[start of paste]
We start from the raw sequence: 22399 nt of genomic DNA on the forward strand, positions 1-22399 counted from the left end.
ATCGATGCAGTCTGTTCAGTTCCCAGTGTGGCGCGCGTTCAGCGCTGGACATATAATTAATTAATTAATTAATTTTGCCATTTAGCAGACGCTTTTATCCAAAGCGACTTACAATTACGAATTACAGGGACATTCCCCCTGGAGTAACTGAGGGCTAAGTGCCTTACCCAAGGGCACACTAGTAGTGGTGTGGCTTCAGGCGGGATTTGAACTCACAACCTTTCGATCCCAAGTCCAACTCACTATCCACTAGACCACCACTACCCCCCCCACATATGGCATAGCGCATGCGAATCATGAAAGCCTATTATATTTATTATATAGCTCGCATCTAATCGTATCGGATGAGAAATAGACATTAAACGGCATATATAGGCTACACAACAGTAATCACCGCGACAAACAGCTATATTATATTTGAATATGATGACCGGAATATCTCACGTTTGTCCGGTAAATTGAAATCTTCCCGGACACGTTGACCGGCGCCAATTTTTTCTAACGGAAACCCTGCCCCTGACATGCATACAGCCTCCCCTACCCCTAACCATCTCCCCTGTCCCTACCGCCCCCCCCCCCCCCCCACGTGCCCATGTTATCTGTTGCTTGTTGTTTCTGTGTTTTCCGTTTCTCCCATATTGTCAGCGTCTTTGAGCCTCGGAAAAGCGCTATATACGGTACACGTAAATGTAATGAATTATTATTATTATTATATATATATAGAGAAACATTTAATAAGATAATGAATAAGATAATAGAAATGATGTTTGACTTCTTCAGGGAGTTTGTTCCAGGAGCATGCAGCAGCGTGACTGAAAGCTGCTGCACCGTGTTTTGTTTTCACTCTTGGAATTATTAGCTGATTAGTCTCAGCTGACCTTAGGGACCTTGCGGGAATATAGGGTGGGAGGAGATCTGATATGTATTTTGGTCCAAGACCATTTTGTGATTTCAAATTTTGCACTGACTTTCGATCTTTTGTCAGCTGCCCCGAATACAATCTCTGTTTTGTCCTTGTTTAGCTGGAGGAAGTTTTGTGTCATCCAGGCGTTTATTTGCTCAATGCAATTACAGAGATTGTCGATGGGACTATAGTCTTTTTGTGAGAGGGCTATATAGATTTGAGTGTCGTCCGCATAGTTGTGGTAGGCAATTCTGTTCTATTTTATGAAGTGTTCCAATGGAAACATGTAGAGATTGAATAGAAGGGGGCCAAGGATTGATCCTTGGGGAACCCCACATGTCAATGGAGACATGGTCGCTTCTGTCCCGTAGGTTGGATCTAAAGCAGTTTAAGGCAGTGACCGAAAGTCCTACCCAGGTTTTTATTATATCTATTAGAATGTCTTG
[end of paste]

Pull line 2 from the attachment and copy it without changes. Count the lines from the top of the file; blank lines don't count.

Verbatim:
ATCGATGCAGTCTGTTCAGTTCCCAGTGTGGCGCGCGTTCAGCGCTGGACATATAATTAATTAATTAATTAATTTTGCCATTTAGCAGACGCTTTTATCCAAAGCGACTTACAATTACGAATTACAGGGACATTCCCCCTGGAGTAACTGAGGGCTAAGTGCCTTACCCAAGGGCACACTAGTAGTGGTGTGGCTTCAGGCGGGATTTGAACTCACAACCTTTCGATCCCAAGTCCAACTCACTATCCACTAGACCACCACTACCCCCCCCACATATGGCATAGCGCATGCGAATCATGAAAGCCTATTATATTTATTATATAGCTCGCATCTAATCGTATCGGATGAGAAATAGACATTAAACGGCATATATAGGCTACACAACAGTAATCACCGCGACAAACAGCTATATTATATTTGAATATGATGACCGGAATATCTCACGTTTGTCCGGTAAATTGAAATCTTCCCGGACACGTTGACCGGCGCCAATTTTTTCTAACGGAAACCCTGCCCCTGACATGCATACAGCCTCCCCTACCCCTAACCATCTCCCCTGTCCCTACCGCCCCCCCCCCCCCCCCACGTGCCCATGTTATCTGTTGCTTGTTGTTTCTGTGTTTTCCGTTTCTCCCATATTGTCAGCGTCTTTGAGCCTCGGAAAAGCGCTATATACGGTACACGTAAATGTAATGAATTATTATTATTATTATATATATATAGAGAAACATTTAATAAGATAATGAATAAGATAATAGAAATGATGTTTGACTTCTTCAGGGAGTTTGTTCCAGGAGCATGCAGCAGCGTGACTGAAAGCTGCTGCACCGTGTTTTGTTTTCACTCTTGGAATTATTAGCTGATTAGTCTCAGCTGACCTTAGGGACCTTGCGGGAATATAGGGTGGGAGGAGATCTGATATGTATTTTGGTCCAAGACCATTTTGTGATTTCAAATTTTGCACTGACTTTCGATCTTTTGTCAGCTGCCCCGAATACAATCTCTGTTTTGTCCTTGTTTAGCTGGAGGAAGTTTTGTGTCATCCAGGCGTTTATTTGCTCAATGCAATTACAGAGATTGTCGATGGGACTATAGTCTTTTTGTGAGAGGGCTATATAGATTTGAGTGTCGTCCGCATAGTTGTGGTAGGCAATTCTGTTCTATTTTATGAAGTGTTCCAATGGAAACATGTAGAGATTGAATAGAAGGGGGCCAAGGATTGATCCTTGGGGAACCCCACATGTCAATGGAGACATGGTCGCTTCTGTCCCGTAGGTTGGATCTAAAGCAGTTTAAGGCAGTGACCGAAAGTCCTACCCAGGTTTTTATTATATCTATTAGAATGTCTTG